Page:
What 'People of Earth' Teaches Us About Election Conspiracy Theorists

When people feel like they aren't heard, it's trouble for everyone.

In the season premiere of People of Earth, a new TBS comedy that follows members of an alien abduction support group, conspiracy theorizing is distilled into a science. As Ozzie (Wyatt Cenac), a journalist who recently drove into a deer in alien-ridden upstate New York, recounts his accident to an abductee named Gerry (Luka Jones), his innocuous anecdote is expertly and rapidly twisted into fuel for the conspiratorial fire. The fleeting scene is a complete snapshot of the mental machinations responsible for the conspiracies that have plagued America’s entire presidential campaign.

“You had your accident in Beacon. You hit a deer. And you’re dreaming about it?” Gerry asks.
“It’s not that unusual,” Ozzie says, skeptical.
“You’re right,” says Gerry, his eyes glowing. “It’s textbook.”

This brief interplay between Ozzie and Gerry tells you everything you need to know about conspiracy theorists onscreen and off: As cognitive psychologists have argued, they tend to believe multiple theories, they often feel undervalued and disenfranchised, and most of all, they’re constantly vying to regain a sense of control.

Gerry, for one thing, is seemingly well-versed in identifying deniers, suggesting that his brain’s conspiratorial pathways are well marked and even better traversed; by listing the most salient parts of Ozzie’s story, it’s clear Gerry has a prefabricated mental checklist. We learn, later, that the small community of StarCrossed alien “experiencers” — they deem “abductees” is too judgmental a term — that’s formed in Beacon are aware of and very defensive toward external ridicule, showing that they are used to feeling undervalued and having their views ignored. By immediately labeling Ozzie’s situation as “textbook,” Gerry asserts his expertise, underscoring his belief that he’s got a stronger grip on the world around him than the new friend he’s just made.

Whether conspiracy theorists think that Trump is a reptilian or that aliens walk among us, what they're really vying for is a sense of control.

TBS/People of Earth

While these characteristics are funny to point out in the context of a lighthearted sci-fi show, when they’re transposed onto real-life humans, they come across as concerning, or even just sad. The conspiracy theories that have arisen surrounding America’s presidential candidates this season — Is the Hillary we see on TV really a body double? Is Donald Trump actually a senior member of the Kremlin? — are symptomatic of the part of the nation that feels powerless against the reality they’re faced with. As the New York Times put it, “The current scientific thinking suggests these beliefs are nothing more than an extreme form of cynicism, a turning away from politics and traditional media — which only perpetuates the problem.”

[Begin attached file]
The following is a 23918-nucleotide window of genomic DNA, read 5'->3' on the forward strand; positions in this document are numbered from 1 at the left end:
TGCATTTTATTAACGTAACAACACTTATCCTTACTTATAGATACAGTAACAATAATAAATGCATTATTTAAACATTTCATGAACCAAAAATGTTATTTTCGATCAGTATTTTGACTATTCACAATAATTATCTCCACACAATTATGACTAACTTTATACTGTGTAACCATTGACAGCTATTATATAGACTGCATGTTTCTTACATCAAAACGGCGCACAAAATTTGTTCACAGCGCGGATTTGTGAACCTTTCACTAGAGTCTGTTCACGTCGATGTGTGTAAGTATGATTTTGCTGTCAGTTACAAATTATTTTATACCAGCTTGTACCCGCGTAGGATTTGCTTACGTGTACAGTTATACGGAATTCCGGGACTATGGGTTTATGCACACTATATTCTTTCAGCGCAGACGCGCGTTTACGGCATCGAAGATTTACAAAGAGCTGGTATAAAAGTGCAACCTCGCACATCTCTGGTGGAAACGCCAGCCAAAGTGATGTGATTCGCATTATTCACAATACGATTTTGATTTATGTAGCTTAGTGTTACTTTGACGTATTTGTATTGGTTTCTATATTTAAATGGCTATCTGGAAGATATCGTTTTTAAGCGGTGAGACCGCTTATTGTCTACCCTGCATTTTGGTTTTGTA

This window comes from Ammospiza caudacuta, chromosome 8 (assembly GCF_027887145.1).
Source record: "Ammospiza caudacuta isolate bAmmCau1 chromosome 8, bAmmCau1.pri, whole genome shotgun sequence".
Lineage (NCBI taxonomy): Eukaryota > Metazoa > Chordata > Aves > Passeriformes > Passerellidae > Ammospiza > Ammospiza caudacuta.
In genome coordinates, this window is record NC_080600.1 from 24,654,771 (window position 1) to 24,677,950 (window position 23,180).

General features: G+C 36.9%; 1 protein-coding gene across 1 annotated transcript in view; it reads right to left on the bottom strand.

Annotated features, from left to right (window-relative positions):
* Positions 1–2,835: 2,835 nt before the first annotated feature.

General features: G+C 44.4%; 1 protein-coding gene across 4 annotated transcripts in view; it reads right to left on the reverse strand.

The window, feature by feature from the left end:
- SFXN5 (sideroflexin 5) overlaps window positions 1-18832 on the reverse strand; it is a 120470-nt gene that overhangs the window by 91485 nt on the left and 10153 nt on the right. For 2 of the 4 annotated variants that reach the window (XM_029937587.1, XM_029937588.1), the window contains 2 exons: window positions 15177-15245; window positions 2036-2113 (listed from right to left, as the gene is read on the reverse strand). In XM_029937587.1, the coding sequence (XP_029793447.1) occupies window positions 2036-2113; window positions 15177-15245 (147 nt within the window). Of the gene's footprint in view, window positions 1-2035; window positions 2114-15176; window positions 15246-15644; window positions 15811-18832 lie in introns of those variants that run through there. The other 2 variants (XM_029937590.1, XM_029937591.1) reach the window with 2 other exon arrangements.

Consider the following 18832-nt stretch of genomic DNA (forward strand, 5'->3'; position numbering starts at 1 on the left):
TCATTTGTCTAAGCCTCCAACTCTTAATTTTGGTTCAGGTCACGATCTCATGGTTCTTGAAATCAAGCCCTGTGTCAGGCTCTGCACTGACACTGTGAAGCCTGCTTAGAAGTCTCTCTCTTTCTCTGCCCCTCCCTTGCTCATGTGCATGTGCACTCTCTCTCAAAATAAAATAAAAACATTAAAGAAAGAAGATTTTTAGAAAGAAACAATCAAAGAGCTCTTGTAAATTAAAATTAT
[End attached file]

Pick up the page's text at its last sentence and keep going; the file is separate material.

During this past election season, it’s become clear that many of these conspiracy theorists are older, disenfranchised white people who feel, because of their struggles, like democracy has left them behind. Like the alien experiencers of StarCrossed, they’re passed the point of pushing back against majority ridicule, instead harnessing it as a galvanizing force. And just as the characters in People of Earth, they are not necessarily less intelligent than the rest of the population or lacking reasoning skills; what defines them is their rampant mistrust in the world around them and the (often justified) feeling that their voices are not being heard.

It’s only after the pivotal scene between Ozzie and Gerry that People of Earth becomes truly divorced from reality. Ozzie’s openness to the ideas presented in StarCrossed, which involve him not only taking the time to listen to the experiencers but making them feel heard, is simply not a scenario that would play out in real life — at least, it would not play out in a way that would ever help nip the birth of these conspiracies in the bud. As this election has made clear, Trump has applied a perverted version of Ozzie’s approach to his campaign, pandering to the misguided beliefs of conspiracy theorists for his own gains. Doing so, unfortunately, will only cause feelings of disenfranchisement to snowball in the long run. A wiser and more constructive approach would be to make like Ozzie and actually hear them out, which will hopefully restore the sense of control and meaning that they think they’ve lost in the first place.

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